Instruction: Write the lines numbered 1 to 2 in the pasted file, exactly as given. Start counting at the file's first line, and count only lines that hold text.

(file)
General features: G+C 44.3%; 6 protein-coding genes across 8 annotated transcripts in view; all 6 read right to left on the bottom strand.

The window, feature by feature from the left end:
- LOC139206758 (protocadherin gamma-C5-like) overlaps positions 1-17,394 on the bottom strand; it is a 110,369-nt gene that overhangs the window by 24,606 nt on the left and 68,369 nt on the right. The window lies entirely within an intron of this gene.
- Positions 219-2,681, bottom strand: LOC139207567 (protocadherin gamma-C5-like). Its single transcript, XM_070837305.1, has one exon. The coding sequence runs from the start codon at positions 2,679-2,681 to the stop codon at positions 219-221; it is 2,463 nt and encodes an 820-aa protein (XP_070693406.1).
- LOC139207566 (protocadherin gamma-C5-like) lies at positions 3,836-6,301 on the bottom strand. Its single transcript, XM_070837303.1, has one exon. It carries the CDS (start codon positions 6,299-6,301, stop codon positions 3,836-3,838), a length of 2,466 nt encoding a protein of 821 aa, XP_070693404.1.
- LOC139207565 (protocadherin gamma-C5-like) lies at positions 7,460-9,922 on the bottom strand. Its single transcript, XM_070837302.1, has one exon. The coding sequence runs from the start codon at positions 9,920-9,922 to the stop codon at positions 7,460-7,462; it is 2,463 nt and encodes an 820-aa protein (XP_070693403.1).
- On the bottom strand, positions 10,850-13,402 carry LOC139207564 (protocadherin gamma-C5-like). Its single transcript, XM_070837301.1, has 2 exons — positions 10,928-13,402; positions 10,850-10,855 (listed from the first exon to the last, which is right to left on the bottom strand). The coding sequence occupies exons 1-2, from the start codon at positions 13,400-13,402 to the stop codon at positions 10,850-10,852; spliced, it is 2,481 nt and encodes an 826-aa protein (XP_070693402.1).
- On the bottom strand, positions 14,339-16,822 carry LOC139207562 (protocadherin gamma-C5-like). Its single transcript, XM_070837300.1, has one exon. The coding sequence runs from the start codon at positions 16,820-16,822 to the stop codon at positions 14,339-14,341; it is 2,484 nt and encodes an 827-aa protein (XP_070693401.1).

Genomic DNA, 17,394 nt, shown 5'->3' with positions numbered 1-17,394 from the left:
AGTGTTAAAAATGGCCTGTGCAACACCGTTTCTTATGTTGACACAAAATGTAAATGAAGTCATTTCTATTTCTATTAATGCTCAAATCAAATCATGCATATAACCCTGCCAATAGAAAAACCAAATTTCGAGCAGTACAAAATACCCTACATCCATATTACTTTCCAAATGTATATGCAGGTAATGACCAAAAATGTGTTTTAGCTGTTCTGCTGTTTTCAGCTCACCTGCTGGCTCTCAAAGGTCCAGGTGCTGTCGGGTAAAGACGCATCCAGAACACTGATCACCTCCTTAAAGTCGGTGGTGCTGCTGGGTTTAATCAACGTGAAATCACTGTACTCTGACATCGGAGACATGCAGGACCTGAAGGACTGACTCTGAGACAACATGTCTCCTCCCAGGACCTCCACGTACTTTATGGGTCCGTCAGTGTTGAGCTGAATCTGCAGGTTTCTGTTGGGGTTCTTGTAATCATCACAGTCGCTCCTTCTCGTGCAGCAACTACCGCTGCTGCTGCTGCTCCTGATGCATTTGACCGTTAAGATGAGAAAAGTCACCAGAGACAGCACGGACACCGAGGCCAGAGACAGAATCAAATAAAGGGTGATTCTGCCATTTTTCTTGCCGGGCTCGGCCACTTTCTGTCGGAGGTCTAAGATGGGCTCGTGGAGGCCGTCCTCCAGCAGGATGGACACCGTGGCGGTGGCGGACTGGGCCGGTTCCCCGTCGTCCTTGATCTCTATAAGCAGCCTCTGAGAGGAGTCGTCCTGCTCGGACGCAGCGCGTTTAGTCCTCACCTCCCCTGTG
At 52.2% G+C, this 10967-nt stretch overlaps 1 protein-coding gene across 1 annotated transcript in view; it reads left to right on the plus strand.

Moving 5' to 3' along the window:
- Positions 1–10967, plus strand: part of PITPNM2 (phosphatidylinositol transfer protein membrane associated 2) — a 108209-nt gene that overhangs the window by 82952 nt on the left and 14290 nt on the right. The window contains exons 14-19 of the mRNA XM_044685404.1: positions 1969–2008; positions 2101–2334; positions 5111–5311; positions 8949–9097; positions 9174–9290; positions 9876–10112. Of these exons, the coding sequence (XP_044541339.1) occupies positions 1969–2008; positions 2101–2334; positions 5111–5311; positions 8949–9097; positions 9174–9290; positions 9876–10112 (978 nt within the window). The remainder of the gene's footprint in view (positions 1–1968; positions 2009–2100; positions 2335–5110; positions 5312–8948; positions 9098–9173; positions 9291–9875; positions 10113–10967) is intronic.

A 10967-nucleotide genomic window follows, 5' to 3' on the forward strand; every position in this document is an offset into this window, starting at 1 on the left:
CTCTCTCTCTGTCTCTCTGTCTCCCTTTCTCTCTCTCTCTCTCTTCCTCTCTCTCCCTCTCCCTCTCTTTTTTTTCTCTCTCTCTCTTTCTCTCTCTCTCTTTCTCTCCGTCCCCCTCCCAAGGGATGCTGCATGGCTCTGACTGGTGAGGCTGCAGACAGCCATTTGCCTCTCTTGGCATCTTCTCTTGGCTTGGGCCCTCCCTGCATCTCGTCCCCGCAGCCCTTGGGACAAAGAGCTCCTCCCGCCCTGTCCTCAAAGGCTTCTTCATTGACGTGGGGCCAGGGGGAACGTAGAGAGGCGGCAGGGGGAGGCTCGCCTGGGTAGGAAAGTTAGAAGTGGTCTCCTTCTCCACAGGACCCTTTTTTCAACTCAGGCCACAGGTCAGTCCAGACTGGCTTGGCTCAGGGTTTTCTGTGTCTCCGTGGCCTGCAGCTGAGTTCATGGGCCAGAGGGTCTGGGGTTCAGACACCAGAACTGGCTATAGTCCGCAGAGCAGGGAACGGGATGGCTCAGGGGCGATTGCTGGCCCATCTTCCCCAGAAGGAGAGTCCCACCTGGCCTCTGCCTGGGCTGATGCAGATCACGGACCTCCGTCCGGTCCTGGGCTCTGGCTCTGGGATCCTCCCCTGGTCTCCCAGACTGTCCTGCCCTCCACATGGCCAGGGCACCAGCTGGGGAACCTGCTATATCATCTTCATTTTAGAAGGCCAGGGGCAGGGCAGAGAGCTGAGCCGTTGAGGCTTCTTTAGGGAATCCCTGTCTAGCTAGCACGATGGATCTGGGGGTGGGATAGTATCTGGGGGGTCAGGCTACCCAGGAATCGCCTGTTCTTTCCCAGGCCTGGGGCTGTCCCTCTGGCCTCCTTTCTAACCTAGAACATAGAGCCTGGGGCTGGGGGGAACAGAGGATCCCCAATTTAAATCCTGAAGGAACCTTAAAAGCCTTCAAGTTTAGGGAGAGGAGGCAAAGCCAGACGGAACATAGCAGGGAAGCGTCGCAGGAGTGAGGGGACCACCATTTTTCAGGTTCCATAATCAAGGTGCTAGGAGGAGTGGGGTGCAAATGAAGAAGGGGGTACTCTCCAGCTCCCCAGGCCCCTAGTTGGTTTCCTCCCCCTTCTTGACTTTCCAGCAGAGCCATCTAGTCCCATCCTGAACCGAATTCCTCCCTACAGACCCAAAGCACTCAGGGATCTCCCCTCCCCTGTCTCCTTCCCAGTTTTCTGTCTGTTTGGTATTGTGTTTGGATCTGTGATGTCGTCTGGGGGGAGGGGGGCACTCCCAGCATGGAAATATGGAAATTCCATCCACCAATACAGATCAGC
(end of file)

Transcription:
General features: G+C 44.3%; 6 protein-coding genes across 8 annotated transcripts in view; all 6 read right to left on the bottom strand.

The window, feature by feature from the left end: